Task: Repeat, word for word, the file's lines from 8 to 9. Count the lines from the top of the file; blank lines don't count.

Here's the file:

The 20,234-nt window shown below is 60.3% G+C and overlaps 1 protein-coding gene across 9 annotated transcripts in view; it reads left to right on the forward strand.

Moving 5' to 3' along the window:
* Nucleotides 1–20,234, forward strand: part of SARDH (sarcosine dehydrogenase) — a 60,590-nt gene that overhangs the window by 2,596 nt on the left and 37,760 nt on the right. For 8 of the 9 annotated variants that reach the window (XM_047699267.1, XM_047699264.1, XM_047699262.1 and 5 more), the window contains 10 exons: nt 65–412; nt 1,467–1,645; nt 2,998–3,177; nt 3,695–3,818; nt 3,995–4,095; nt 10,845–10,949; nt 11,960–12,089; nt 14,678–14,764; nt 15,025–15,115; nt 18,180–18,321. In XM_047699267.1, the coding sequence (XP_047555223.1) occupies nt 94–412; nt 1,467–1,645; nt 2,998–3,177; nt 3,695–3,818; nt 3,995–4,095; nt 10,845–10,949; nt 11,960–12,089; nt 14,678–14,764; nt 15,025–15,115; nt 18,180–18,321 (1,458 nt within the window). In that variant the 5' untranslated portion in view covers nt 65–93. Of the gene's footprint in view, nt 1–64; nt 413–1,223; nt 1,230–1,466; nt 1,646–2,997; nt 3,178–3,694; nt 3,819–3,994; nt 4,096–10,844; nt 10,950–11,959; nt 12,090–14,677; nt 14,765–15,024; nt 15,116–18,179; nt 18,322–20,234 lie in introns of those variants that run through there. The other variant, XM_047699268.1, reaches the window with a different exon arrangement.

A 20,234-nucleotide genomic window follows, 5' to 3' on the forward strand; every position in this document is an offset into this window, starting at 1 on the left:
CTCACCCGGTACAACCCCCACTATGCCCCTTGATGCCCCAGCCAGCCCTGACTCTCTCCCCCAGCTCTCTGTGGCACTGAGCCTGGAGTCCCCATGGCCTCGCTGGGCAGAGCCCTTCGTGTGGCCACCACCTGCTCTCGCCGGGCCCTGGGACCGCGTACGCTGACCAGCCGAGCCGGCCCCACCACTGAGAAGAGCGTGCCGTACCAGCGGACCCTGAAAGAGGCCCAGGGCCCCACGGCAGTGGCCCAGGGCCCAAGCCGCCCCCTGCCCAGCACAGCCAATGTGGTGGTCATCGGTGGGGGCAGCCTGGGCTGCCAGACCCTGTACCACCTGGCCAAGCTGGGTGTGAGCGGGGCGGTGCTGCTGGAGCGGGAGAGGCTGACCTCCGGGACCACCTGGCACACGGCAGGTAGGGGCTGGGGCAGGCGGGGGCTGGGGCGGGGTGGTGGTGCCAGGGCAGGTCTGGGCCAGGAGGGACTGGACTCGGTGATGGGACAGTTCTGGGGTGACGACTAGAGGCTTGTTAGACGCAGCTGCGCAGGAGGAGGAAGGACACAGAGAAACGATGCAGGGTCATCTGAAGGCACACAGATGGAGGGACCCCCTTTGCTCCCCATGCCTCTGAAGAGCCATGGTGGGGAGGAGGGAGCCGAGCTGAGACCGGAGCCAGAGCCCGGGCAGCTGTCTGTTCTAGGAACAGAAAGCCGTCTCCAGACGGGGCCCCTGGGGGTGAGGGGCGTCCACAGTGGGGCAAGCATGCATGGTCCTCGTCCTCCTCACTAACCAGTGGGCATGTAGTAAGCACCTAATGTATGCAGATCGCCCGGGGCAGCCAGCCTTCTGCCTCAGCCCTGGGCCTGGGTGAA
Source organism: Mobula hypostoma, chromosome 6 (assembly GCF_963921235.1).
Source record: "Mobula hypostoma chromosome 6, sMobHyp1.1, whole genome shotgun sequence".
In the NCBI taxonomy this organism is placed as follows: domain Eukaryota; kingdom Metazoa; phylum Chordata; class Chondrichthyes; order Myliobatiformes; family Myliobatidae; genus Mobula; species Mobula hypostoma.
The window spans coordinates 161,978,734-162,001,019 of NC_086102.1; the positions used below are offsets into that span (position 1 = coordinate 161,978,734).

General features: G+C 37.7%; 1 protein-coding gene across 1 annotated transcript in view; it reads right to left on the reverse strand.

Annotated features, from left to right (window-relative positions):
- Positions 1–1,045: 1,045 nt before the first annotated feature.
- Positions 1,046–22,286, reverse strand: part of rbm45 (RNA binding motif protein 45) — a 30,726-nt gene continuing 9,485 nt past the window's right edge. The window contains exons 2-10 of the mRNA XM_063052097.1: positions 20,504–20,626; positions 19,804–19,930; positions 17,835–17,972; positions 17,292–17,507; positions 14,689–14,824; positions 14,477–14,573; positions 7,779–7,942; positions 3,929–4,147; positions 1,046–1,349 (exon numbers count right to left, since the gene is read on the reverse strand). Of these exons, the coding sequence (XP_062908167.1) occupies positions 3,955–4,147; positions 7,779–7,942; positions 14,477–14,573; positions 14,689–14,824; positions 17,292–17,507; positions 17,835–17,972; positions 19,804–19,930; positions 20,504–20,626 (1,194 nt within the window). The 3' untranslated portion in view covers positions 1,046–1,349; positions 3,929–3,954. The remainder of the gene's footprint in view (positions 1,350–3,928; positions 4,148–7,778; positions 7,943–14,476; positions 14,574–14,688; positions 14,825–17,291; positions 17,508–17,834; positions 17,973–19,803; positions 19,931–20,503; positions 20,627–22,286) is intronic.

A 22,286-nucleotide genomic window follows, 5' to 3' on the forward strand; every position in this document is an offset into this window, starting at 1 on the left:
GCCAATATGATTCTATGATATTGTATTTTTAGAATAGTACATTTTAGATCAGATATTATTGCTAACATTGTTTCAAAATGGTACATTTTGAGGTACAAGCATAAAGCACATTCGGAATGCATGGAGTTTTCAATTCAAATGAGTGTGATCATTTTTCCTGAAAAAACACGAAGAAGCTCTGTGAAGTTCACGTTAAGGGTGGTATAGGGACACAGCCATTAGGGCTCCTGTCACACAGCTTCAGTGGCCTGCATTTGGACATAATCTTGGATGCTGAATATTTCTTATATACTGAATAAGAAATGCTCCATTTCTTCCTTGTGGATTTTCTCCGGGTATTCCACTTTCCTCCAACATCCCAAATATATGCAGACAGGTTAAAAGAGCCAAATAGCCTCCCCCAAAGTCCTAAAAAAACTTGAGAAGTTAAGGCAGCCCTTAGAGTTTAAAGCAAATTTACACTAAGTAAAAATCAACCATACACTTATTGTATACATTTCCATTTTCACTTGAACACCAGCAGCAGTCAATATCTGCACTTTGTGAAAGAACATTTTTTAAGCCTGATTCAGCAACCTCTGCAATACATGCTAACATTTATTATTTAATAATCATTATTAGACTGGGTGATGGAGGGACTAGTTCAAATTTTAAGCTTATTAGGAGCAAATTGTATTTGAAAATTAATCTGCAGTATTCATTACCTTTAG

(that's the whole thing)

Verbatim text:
In the NCBI taxonomy this organism is placed as follows: domain Eukaryota; kingdom Metazoa; phylum Chordata; class Chondrichthyes; order Myliobatiformes; family Myliobatidae; genus Mobula; species Mobula hypostoma.
The window spans coordinates 161,978,734-162,001,019 of NC_086102.1; the positions used below are offsets into that span (position 1 = coordinate 161,978,734).